Few people could accuse Susan McDougal of being laconic -- except maybe erstwhile independent counsel Kenneth Starr. A central figure during the Clinton presidency because of her and former husband James McDougal's partnership with the First Couple in an Arkansas land deal known as Whitewater, McDougal refused the independent counsel's repeated entreaties and intimidation tactics to lie under oath about Clinton's involvement. While her rock-solid determination to hold onto her integrity made her the poster girl for sticking to her guns, it also landed her in seven different jails in five states over a two-year period. Following a conviction on fraud charges, she was shuttled from a county jail to a minimum-security prison to solitary confinement in murderer's row. Ultimately she was sent to Los Angeles's notorious Twin Towers Correctional Facility, a panopticon-style structure where she was isolated in a glass cell with the lights on 24-hours a day for three months. "I had nightmares for a long time when I got out, that I was still in that glass cell," McDougal recalls on the phone from her home in Camden, Arkansas.
Oddly enough, McDougal claims that not cooperating with the government and doing time changed her life for the better. Amazingly upbeat considering her ordeal, she's now an activist for humane treatment of women prisoners. And, as luck would have it, she's sort of a movie star, if you count a key role in longtime Clinton crony Harry Thomason's latest film The Hunting of the President: The Ten-Year Campaign to Destroy Bill Clinton. Thomason's documentary, made with director Nickolas Perry, is based on the best-selling book by journalists Joe Conason and Gene Lyons. "From the beginning to the end I'm in torment," says McDougal about her role in the film, adding that she was initially reluctant to relive the bad times but was ultimately glad she participated. (The film will have its Florida premiere on Wednesday thanks to the efforts of many, including The Miami Beach Cinematheque.) "I think you'll see it and you'll say, öThey treated everything, everything, both sides with respect.' It's not a Michael Moore film," McDougal says. "It's very respectful of everyone involved -- except Starr."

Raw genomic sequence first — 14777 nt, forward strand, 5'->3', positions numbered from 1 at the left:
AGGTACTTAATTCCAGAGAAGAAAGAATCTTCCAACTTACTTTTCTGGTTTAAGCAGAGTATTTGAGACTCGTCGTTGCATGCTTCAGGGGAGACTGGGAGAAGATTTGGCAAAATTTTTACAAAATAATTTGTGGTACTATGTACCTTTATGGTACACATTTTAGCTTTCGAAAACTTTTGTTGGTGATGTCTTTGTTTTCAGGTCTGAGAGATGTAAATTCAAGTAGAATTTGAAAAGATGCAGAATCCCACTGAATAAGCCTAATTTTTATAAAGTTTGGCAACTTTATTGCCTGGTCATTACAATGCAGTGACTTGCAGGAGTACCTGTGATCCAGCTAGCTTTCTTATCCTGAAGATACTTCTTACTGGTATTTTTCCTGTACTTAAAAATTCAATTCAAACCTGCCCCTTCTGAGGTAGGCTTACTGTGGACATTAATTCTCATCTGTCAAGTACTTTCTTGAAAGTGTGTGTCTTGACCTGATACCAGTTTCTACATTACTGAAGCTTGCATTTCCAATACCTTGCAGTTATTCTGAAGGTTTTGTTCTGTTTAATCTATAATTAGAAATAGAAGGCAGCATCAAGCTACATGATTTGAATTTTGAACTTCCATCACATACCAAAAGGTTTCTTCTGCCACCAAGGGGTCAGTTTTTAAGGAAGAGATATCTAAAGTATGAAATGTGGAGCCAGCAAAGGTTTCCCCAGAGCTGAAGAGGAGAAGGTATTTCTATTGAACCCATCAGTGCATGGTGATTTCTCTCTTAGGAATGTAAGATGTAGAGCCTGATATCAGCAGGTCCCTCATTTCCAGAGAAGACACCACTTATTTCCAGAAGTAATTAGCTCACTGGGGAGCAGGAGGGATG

And what of her nemesis Kenneth Starr, who is believed by both Republicans and Democrats to have gone over the line not just for investigating alleged wrongdoing but for staging a political witch hunt? In 2001 Clinton pardoned McDougal, but has she forgiven Starr? Well, a while ago when invited to appear with McDougal on a Larry King Live broadcast, Starr refused. But what would McDougal do if she came face to face with Starr, say, at Starbucks? Buy him a coffee? Throw a double machiatto in his face? "No, I wouldn't," she says tersely. "But it would be very hard for me not to want to lay hands on him." And if challenged to a fist-fight with the pitbull lawyer, McDougal thinks she could probably take him. Remember she's been to prison; he hasn't. -- Nina Korman